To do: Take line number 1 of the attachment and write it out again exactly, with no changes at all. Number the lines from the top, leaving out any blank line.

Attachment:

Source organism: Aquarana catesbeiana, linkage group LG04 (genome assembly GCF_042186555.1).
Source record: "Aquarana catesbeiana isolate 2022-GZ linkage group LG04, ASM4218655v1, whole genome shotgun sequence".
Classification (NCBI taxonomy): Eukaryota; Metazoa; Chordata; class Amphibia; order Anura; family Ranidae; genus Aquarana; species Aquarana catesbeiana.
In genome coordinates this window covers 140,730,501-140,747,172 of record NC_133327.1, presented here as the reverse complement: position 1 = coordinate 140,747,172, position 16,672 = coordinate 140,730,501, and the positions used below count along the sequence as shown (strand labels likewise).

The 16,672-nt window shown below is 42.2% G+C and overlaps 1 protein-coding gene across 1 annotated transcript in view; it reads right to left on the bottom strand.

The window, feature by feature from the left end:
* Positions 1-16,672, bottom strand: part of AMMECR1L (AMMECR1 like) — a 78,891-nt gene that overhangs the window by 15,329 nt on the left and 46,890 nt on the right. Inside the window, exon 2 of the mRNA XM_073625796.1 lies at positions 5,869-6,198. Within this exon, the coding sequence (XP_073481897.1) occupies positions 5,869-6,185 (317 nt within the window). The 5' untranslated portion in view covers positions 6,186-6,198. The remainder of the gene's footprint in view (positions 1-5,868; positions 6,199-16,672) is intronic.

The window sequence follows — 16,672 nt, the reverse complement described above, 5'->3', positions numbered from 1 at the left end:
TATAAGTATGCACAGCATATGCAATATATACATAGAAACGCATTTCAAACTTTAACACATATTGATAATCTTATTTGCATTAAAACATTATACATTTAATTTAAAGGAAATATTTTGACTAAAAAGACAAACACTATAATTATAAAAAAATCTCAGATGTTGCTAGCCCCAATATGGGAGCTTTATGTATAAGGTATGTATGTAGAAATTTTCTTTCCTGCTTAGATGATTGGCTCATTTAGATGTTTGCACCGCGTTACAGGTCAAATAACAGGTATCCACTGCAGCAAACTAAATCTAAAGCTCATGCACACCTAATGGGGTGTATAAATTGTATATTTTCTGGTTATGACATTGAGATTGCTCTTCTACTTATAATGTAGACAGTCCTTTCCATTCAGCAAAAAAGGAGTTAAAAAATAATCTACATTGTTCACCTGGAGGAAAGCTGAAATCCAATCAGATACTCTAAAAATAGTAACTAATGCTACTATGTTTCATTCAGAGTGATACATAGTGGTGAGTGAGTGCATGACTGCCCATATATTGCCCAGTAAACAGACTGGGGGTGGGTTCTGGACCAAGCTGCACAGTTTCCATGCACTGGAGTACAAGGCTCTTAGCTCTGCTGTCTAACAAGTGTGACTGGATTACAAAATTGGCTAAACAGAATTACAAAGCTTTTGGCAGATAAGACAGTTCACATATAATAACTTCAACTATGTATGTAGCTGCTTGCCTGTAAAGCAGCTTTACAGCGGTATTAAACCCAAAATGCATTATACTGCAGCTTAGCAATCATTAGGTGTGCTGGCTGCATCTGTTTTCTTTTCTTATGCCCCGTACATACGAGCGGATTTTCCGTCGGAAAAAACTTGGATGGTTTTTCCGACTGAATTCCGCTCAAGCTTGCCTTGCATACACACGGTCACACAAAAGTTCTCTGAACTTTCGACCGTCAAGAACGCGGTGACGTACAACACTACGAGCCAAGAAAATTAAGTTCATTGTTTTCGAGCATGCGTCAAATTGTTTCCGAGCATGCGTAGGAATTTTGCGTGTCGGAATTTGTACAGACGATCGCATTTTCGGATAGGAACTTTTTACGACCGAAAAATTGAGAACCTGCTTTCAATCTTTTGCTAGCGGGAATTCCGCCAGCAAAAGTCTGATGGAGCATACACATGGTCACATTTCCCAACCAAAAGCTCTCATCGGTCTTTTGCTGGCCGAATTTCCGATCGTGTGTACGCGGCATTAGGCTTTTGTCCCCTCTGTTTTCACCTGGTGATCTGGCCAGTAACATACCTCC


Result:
Source organism: Aquarana catesbeiana, linkage group LG04 (genome assembly GCF_042186555.1).